A Comprehensive Look At Identity Theft

Identity theft can occur in many different forms and may affect one’s life in numerous ways. The most familiar and common form is financial identity theft.

Everyone has an interest in protecting their identity. However, when protecting your personal information, you should not just protect your credit. Whether you realize it or not, you are also protecting your medical records, criminal records, business assets, and your whole identity. For you to know and understand how important it is to protect yourself, it’s vital to understand the extent of this growing crime and the ways this can affect your life.

Identity theft may be divided into 5 main categories, which include criminal identity theft, commercial identity theft, financial identity theft, medical identity theft, insurance identity theft and ID cloning.

Financial Identity Theft

Identity-Theft-And-Credit-CardThis happens when criminals use an individual’s information including their name, address, birth date or SSN to commit financial fraud. Using the right information, thieves may obtain loans and credit cards, write bad checks, open accounts, establish phone service, withdraw money or make purchases like buying a car or a house. In terms of credit theft, thieves could use your existing credit card account wherein they can make changes on your billing address so that any unauthorized charges may go unnoticed for a long time. Using your name, criminals may also open new cards. More often than not, victims of credit card fraud are not aware of unauthorized accounts until they started reviewing their report several months later.

In financial identity theft, the costs can be difficult to overcome and may be long lasting. Even when financial losses are small, affected parties may need to wait for years for recover a good credit score and may have difficulties in getting approval for mortgages and loans.

Criminal Identity Theft

This kind of identity theft happens when thieves use a person’s name to hide or commit from crimes, file tax returns, acquire employment, and many more. Criminal identity can also occur during an arrest where criminals can provide your innocent personal information to the policemen. Oftentimes, criminals get identification with the name of their victims and present this to the law enforcement. If they have a trial and don’t show during the court date, the warrant for arrest will be addressed into the name of the victim. This may also affect their employment opportunities. This may happen when potential employers run a background check and finds criminal activities that victims weren’t even aware of.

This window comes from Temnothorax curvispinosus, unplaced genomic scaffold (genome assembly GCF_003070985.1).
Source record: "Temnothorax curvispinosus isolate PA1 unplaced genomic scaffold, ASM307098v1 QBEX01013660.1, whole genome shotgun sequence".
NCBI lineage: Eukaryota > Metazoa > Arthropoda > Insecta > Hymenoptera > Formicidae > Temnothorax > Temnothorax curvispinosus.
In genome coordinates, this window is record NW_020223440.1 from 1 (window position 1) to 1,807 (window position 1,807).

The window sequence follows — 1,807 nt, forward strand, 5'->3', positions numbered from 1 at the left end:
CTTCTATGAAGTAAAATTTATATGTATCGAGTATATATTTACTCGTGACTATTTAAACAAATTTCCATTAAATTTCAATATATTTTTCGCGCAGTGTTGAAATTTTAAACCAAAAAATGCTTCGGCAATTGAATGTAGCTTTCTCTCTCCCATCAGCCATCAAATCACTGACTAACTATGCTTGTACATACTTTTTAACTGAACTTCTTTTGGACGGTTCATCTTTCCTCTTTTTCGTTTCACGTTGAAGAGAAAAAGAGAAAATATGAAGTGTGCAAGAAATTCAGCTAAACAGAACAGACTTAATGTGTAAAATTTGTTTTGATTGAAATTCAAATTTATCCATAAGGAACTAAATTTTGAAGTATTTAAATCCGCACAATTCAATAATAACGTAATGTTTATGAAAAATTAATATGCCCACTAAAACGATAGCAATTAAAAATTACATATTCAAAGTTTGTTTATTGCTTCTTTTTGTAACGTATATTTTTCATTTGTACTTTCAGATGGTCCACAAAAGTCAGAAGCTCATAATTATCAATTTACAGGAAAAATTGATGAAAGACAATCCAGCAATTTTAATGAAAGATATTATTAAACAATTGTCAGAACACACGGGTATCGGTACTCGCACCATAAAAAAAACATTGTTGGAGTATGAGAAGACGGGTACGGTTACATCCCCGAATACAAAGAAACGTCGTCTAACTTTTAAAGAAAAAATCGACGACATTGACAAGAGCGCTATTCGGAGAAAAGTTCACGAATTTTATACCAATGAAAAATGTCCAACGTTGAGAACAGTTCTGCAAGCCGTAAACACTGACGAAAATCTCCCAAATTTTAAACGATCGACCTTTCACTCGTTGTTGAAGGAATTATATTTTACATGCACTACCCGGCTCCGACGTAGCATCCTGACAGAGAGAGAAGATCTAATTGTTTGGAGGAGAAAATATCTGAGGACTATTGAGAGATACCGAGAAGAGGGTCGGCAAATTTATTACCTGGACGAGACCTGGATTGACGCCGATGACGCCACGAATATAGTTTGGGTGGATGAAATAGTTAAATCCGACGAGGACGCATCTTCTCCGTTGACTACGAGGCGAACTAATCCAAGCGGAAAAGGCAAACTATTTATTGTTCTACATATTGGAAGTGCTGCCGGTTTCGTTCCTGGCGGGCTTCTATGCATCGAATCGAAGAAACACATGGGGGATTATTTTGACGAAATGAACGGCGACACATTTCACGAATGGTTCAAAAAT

ID Cloning

This happens when imposters live their entire lives using another identity like one’s name and SSN or every information about the victim. In several cases, imposters will even tell one’s life story as if it were there’s. Other times, cloned individuals are deceased. To detect this kind of identity theft is the multiple addresses used under your name.

When compared to other types of identity theft, ID clothing can be frightening and damaging. The reason behind it is that if imposters are successful, this may affect you each aspect of your life, which could affect your criminal, medical, and financial records.

Medical Identity Theft

This occurs when a thief uses the victim’s personal information to get medical services or products without his or her consent. Not only it can affect financially, it can also result in erroneous information that can be inputted into the medical history or files of a person. As results of medical identity fraud, victims might find themselves being denied when taking advantage of their health coverage or may experience sudden increase on their premiums. It may also result to inappropriate treatment and misdiagnosis. Among the forms of identity theft, medical identity theft can be the hardest to repair because of the limited resources available and rights of the victims on this crime.

Commercial Identity Theft

This kind of identity theft may occur in various ways. Criminals can open or establish a business using someone’s name or any personal information. They may also use private business details to access accounts, get loans, and make unauthorized transactions. Criminals can also target a business, clients of the business, and employees of the business. If the damage is serious, this could result to anything that might damage one’s reputation to bankruptcy.

Don’t put yourself at risk of becoming an identity theft victim.  Take steps to prevent it before it happens.  This includes changing the way you share information online, having more secure passwords, and monitoring your credit with an identity protection service.

The Top 10 Ways You Can Prevent Identity Theft TODAY!

Keep­ing your iden­tity safe is impor­tant. If some­one else is able to get their hands on your sen­si­tive iden­ti­fi­ca­tion infor­ma­tion, not only can they pre­tend to be you for all intents and pur­poses, but they can also take your money, your credit and your entire life  The anonymity of this crime makes many peo­ple feel help­less to pre­vent it.

There is no need to be hope­less though. There are some easy ways that you can keep your iden­tity safe, start­ing today, that can make a world of dif­fer­ence in pro­tect­ing your infor­ma­tion. Here are the Top 10 ID theft pre­ven­tion tips that you can imple­ment today to help to keep your iden­tity safer.